But Rhaegar fought valiantly, Rhaegar fought nobly, Rhaegar fought bravely. And Rhaegar died.
 
Jun 26, 2012 - 1:09pm

+1. No worries.

But Rhaegar fought valiantly, Rhaegar fought nobly, Rhaegar fought bravely. And Rhaegar died.
 
Jun 26, 2012 - 6:21pm

A to A-: Bank of America, Goldman Sachs and Morgan Stanley.
A+ to A: Barclays and J.P. Morgan.
AA- to A+: Wells Fargo, BNY Mellon and HSBC.

With the compliments of our trusted S&P, get ready to post your collateral boys

Rien à prouver.. neuf quatre
 
Jun 26, 2012 - 6:24pm

Three Major Banks Prepare for Possible Credit Downgrades (Originally Posted: 03/30/2012)

This ones an interesting one as a similar downgrade happened last year.

Morgan Stanley, which was hit hard in the financial crisis, appears to be the most vulnerable.

Bank of America and Citigroup may also fall to the same level as Morgan Stanley, but those two are helped by having higher-rated subsidiaries.

Questions:
1. JPM seems to be quite strong compared to all of the other investment banks. Why?
2. Do you think these downgrades will happen? To all three investment banks above?

Check Out This Article Here

 
Jun 26, 2012 - 6:25pm

J.P. Morgan had a "fortress balance sheet" going into the 2008 crisis, so they handled it extremely well compared to their peers. They were able to buy Bear Stearns, which greatly expanded their IB presence. JPM also benefits by having diversified lines of business (instead of just being a pure-play investment bank like Goldman Sachs). I believe that JPM and BarCap were the only BB banks to post a RoE of over 10% last year.

 
Best Response
Jun 26, 2012 - 6:28pm

Bank Downgrades Today - Would You Trust Them? (Originally Posted: 06/21/2012)

Since the financial crisis, the inherent flaws of ratings agency have become much more apparent. Downgrades are dangerous self-fulling prophecies in my opinion. As many as 17 banks and securities lender that are exposed to the European debt crisis may be downgraded today by Moody's.

UBS, Credit Suisse and Morgan Stanley (MS)’s credit ratings may be cut by as many as three levels, Moody’s said in February. Barclays, BNP Paribas SA (BNP), Credit Agricole SA (ACA), HSBC Holdings Plc (HSBA), Goldman Sachs Group Inc. (GS), Deutsche Bank AG (DBK), JPMorgan Chase & Co. (JPM), Citigroup Inc. (C), Macquarie Group Ltd. and Royal Bank of Canada (RY) may be lowered by two, Moody’s said.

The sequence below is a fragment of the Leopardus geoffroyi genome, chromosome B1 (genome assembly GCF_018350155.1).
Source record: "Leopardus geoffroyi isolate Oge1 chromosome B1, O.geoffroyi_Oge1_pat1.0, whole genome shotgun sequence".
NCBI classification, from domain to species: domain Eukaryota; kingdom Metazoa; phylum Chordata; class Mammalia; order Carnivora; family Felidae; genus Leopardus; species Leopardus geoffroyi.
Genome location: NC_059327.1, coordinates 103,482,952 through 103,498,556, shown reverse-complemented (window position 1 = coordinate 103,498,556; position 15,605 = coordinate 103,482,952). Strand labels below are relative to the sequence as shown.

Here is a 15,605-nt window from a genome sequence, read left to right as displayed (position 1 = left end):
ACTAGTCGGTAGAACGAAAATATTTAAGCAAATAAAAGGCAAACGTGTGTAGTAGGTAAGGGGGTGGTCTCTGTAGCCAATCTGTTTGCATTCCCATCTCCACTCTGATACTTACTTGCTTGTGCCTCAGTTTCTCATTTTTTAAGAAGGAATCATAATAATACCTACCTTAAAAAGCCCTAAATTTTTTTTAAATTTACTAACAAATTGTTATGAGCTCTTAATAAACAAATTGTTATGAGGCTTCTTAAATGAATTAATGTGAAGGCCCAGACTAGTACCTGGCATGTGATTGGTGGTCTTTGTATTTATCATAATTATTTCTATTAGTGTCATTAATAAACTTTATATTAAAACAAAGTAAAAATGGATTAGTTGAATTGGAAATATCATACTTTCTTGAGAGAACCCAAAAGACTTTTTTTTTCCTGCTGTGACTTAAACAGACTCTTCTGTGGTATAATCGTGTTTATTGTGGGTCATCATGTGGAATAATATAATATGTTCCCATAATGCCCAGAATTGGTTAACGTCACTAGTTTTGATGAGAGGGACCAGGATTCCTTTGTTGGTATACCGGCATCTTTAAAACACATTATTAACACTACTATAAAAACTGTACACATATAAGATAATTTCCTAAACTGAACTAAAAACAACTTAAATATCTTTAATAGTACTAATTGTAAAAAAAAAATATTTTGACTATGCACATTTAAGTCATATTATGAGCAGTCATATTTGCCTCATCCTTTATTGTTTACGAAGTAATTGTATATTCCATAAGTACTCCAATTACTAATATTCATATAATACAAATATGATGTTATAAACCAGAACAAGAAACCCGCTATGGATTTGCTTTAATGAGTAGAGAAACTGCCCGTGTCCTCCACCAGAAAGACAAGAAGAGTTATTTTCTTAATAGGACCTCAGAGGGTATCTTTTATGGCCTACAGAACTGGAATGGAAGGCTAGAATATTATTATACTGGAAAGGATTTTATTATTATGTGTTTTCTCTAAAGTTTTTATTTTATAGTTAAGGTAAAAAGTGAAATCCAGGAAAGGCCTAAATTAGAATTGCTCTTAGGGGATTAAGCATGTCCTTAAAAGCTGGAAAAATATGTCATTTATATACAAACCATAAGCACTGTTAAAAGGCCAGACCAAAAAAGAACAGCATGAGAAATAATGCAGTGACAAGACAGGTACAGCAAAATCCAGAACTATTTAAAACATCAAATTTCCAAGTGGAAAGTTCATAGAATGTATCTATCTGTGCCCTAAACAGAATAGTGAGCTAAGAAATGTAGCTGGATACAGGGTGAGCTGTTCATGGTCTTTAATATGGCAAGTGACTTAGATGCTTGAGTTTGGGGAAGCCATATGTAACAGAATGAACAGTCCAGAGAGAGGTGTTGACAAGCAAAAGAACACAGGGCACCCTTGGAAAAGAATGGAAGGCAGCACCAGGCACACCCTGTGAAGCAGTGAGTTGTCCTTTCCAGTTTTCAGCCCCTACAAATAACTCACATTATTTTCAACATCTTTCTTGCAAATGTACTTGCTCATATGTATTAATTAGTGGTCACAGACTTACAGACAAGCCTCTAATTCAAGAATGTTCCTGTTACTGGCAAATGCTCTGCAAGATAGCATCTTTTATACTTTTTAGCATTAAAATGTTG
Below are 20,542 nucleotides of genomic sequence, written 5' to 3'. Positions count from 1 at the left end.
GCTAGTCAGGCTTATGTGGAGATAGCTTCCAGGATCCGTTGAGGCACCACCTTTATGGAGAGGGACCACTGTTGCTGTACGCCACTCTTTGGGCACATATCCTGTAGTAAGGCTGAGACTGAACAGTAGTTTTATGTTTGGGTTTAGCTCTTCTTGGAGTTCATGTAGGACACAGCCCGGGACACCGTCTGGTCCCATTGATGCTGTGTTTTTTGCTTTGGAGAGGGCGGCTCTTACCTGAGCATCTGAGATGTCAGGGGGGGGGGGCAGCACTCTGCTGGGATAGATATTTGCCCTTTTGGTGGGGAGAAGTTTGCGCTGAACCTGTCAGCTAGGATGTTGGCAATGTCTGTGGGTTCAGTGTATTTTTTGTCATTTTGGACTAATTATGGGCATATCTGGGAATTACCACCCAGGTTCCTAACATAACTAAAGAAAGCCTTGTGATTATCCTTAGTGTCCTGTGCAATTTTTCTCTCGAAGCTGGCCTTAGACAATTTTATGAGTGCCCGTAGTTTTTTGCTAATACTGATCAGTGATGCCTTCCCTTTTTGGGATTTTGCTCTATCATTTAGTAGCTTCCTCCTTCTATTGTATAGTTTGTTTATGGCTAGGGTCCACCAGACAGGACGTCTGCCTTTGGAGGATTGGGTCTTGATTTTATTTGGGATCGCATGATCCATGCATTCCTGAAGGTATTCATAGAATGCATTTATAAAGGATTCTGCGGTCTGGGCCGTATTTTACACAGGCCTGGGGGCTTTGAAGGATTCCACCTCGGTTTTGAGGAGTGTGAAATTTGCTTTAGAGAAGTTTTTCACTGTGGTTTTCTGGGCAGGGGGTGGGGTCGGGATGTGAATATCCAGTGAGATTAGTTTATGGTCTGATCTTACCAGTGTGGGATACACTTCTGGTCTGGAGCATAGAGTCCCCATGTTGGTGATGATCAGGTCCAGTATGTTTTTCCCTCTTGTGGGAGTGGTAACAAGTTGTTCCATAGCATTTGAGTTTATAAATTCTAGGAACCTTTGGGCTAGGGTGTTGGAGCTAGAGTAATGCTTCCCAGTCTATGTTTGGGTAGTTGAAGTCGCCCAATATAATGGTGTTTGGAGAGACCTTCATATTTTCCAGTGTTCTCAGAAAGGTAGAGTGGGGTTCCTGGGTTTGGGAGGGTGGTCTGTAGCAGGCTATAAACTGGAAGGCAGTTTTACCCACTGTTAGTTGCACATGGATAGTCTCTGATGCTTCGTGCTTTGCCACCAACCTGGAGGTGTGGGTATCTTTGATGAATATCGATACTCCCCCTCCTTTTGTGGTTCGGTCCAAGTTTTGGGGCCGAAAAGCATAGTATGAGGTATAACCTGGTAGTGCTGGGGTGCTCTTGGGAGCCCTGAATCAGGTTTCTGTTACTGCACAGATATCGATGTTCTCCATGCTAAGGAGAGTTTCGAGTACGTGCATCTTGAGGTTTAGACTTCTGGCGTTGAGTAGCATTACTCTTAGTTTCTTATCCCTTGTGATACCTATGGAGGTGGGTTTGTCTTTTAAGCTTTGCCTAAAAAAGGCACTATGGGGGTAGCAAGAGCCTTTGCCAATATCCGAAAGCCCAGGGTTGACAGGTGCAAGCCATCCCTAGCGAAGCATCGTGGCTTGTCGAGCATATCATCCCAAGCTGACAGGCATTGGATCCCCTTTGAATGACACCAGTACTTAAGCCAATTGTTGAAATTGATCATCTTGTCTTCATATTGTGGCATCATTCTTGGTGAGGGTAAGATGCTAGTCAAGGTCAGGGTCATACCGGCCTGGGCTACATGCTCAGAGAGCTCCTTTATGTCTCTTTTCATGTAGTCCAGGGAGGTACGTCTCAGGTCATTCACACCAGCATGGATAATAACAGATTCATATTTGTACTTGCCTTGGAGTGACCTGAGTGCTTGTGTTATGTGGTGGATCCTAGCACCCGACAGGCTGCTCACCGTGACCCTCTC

Bank of America Corp., Nomura Holdings Inc. (8604), Royal Bank of Scotland Group Plc (RBS) and Societe Generale SA (GLE) may be lowered by one grade, it said.

Thoughts? How much does this affect the sentiment on Wall Street? And how much credibility do you give ratings institutions?

 
Jun 26, 2012 - 6:35pm

jesus of nazareth:
Huh, RBC. Canadian banks are usually quite robust..

RBC is rated the highest out of all the banks in that list at Aa1/P1. However, they are one of the banks that could be downgraded by 2 notches to Aa3.

I think the worst outcome would be for MS, with a potential 3 notch downgrade from their A2 rating to a Baa2.

Who gives a shit what these rating agencies think right now anyway?

Under my tutelage, you will grow from boys to men. From men into gladiators. And from gladiators into SWANSONS.
 
Jun 26, 2012 - 6:32pm

I am tired of the pseudo-monopoly that these ratings agencies enjoy. How can they have any real credibility after failing to protect their investors from many of the toxic MBSs and their associated structured products leading up to the crisis? Are these not the same people who seem to think that the US is not a AAA country while the bond markets emphatically cry otherwise (what's the latest yield on the 10-year treasury?).

I think I said this before on another WSO post, but why not remove power of determining capital quality from ratings agencies and just let market forces determine what is Tier 1,2,3,etc. For example, bank regulators would say that certain institutions most hold a pre-determined percentage of Tier 1 capital and then they define Tier 1 as those with yields that trade within a certain band (i.e. the corresponding LIBOR plus a certain amount).

 
Jun 26, 2012 - 6:37pm

FormerHornetDriver:
I am tired of the pseudo-monopoly that these ratings agencies enjoy. How can they have any real credibility after failing to protect their investors from many of the toxic MBSs and their associated structured products leading up to the crisis? Are these not the same people who seem to think that the US is not a AAA country while the bond markets emphatically cry otherwise (what's the latest yield on the 10-year treasury?).

I think I said this before on another WSO post, but why not remove power of determining capital quality from ratings agencies and just let market forces determine what is Tier 1,2,3,etc. For example, bank regulators would say that certain institutions most hold a pre-determined percentage of Tier 1 capital and then they define Tier 1 as those with yields that trade within a certain band (i.e. the corresponding LIBOR plus a certain amount).

Yes.

I was taught that the human brain was the crowning glory of evolution so far, but I think it's a very poor scheme for survival.
 
Jun 26, 2012 - 6:33pm

From my viewpoint, our competition are taking themselves out of the equation. Competition is all fine and well, but being just good while others are sucking....well, that's a cool deal, I'll take it.

They'll bounce back though, I think they're framing these assessments in terms of the generally depressed economic climate, so as soon as things pick up the ratings will climb.